By Rob M AOR
The Rite has many members from different backgrounds and life experiences as well as differing forms of employment. This means we have a wealth of knowledge and practical skills that can only enhance our community and faith. It is with this in mind that Rory OR has started an excellent project on Essential Skills in which members can share and educate on their particular area.
I was kindly asked by Rory to write an article on my professional employment. Being very new to the OR I was only too pleased to but also somewhat daunted by this. What do I write? How do I go about it? And, what can I offer? Rory put my mind at rest and suggested I follow on from his article on basic life support (BLS). As a paramedic, I am regularly engaged in using both BLS and the techniques of advanced life support (ALS) I am trained to use.
I have decided to keep this as an overview and explain things in layman’s terms, or as I like to describe it as ‘normal speak’. I have over 25 years experience in the field and hopefully I can convey some insights, useful information and most importantly, confidence. Confidence in stepping forward if ever presented with a serious situation where a member of our family or of the public seeks medical help. Because the most common conversation I hear post event from people discussing their experiences when administering first aid is, “Did I do the right thing? Did I do enough?”
I can answer that easily without even knowing the circumstances and that is, yes, you did the right thing and you definitely did enough. It can be a huge undertaking for someone to get involved and try and help in a serious situation. This is especially true if no training has been undertaken or it has been years since. As an example, with simple household DIY I take a while to study how to fix a leaking pipe before actually manually getting to work. I need to recheck everything a few times before attempting the work. I have had no training and therefore am very conscious of making a mistake and more worryingly, making things even worse. If someone’s health or life is at risk, the pressure and anxiety is much heightened, of course.
Before I actually outline some of the equipment and procedures we use, I think it worth mentioning that if you feel overwhelmed by the scenario to the point that you cannot physically help, then that is ok. Seriously, that is normal and how you are feeling at that particular moment in time. Simply being with the patient can make a huge difference. If you can keep calm and be supportive to the patient, this can be extremely beneficial. No one wants to be alone when they are scared and sick. Explaining that help is on the way and you will stay with them until the professionals arrive, the importance of this cannot be overemphasized.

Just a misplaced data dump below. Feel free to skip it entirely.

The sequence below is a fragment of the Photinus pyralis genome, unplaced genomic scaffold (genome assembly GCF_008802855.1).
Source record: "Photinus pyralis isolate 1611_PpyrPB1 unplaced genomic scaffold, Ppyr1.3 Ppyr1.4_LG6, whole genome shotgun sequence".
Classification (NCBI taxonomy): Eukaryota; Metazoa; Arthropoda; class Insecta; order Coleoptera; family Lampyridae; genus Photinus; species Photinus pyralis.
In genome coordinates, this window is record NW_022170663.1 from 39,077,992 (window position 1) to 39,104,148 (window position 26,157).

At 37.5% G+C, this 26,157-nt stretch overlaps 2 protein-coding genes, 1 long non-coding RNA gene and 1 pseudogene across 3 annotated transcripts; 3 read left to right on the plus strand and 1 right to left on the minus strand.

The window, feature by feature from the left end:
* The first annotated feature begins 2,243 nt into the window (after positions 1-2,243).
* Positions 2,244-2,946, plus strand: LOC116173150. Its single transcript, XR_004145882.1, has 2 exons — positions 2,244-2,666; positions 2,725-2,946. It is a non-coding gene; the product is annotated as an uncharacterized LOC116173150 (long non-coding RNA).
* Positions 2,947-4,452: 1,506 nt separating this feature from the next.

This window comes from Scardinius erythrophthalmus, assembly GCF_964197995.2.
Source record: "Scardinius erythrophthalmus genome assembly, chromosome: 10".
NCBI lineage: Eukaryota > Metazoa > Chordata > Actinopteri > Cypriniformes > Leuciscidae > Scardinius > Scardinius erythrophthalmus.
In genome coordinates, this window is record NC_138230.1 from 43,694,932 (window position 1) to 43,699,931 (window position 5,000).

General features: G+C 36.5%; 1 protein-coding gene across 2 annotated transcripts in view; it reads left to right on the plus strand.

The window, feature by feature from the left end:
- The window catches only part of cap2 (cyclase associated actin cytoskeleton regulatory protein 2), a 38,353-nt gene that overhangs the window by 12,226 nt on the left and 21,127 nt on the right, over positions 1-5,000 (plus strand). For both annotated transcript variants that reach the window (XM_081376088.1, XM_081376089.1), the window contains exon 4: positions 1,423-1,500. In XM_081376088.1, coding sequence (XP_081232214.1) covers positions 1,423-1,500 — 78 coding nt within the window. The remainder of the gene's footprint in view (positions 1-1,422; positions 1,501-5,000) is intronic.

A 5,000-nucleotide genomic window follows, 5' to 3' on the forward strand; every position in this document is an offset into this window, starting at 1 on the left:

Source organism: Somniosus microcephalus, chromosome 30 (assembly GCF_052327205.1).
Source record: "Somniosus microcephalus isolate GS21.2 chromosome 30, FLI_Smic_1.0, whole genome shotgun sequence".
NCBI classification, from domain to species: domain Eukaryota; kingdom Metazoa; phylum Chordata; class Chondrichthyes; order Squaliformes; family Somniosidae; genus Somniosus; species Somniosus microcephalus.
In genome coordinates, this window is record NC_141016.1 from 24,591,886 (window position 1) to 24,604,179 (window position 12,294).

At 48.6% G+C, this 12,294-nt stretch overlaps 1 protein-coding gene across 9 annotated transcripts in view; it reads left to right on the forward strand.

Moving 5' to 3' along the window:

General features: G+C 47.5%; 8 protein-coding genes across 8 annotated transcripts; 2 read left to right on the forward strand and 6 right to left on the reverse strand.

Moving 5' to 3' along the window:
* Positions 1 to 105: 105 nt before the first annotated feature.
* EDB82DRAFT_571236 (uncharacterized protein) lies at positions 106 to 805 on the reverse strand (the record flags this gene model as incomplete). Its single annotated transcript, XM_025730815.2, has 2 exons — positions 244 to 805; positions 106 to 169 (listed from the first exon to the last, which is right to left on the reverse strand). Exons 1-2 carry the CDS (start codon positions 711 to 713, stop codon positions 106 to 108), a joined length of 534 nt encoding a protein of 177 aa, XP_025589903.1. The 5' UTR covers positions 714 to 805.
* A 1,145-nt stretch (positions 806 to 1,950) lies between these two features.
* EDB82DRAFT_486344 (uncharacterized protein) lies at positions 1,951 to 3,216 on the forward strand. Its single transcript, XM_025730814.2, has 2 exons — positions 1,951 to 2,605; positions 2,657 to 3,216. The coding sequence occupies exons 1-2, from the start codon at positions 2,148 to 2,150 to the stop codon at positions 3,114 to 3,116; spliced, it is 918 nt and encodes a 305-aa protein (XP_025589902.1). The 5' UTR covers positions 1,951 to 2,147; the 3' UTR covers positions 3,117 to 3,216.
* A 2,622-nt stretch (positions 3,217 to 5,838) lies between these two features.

I admire anyone who can when called upon, step forward and administer BLS. These skills are easily learnt and can make a difference. As paramedics, BLS is the foundation of everything else we have to offer. Without BLS in a cardiac arrest, there is no chance of survival. With all the fancy equipment, drug therapy and evasive procedures we have to hand, these are useless without good BLS. Members of the public that give BLS prior to our arrival are the patient’s best hope – FULL STOP!
The first part of BLS training is the airway, often referred to as airway management and is the most important part. Simple techniques and movement can be all that is required and can be the difference between life and death. Regarding a cardiac arrest (patient stopped breathing and heart has stopped), airway management is crucial. The rescuer, in giving mouth to mouth to breathe for the patient, has to constantly re-adjust and check the airway to ensure that the procedure is carried out correctly each time it is performed. As ambulance staff, we have equipment that can both minimize this and make it more efficient. Below are some pictures of the equipment at our disposal: